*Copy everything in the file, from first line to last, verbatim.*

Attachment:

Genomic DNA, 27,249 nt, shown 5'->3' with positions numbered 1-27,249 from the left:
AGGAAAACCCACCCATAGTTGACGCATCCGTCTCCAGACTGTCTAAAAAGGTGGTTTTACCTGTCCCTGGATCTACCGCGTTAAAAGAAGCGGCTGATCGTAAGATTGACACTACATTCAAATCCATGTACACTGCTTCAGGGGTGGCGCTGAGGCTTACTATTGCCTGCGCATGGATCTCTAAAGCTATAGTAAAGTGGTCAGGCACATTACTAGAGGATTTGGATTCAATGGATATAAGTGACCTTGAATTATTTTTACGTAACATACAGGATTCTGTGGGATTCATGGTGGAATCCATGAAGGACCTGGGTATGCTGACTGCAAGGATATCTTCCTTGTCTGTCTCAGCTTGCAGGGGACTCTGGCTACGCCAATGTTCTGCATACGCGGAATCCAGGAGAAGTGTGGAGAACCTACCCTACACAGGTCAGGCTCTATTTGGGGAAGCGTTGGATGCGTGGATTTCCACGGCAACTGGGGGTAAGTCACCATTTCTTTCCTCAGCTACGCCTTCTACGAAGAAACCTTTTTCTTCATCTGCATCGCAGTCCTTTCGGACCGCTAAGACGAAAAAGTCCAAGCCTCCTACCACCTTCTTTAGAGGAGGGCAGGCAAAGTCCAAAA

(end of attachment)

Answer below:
Genomic DNA, 27,249 nt, shown 5'->3' with positions numbered 1-27,249 from the left:
AGGAAAACCCACCCATAGTTGACGCATCCGTCTCCAGACTGTCTAAAAAGGTGGTTTTACCTGTCCCTGGATCTACCGCGTTAAAAGAAGCGGCTGATCGTAAGATTGACACTACATTCAAATCCATGTACACTGCTTCAGGGGTGGCGCTGAGGCTTACTATTGCCTGCGCATGGATCTCTAAAGCTATAGTAAAGTGGTCAGGCACATTACTAGAGGATTTGGATTCAATGGATATAAGTGACCTTGAATTATTTTTACGTAACATACAGGATTCTGTGGGATTCATGGTGGAATCCATGAAGGACCTGGGTATGCTGACTGCAAGGATATCTTCCTTGTCTGTCTCAGCTTGCAGGGGACTCTGGCTACGCCAATGTTCTGCATACGCGGAATCCAGGAGAAGTGTGGAGAACCTACCCTACACAGGTCAGGCTCTATTTGGGGAAGCGTTGGATGCGTGGATTTCCACGGCAACTGGGGGTAAGTCACCATTTCTTTCCTCAGCTACGCCTTCTACGAAGAAACCTTTTTCTTCATCTGCATCGCAGTCCTTTCGGACCGCTAAGACGAAAAAGTCCAAGCCTCCTACCACCTTCTTTAGAGGAGGGCAGGCAAAGTCCAAAA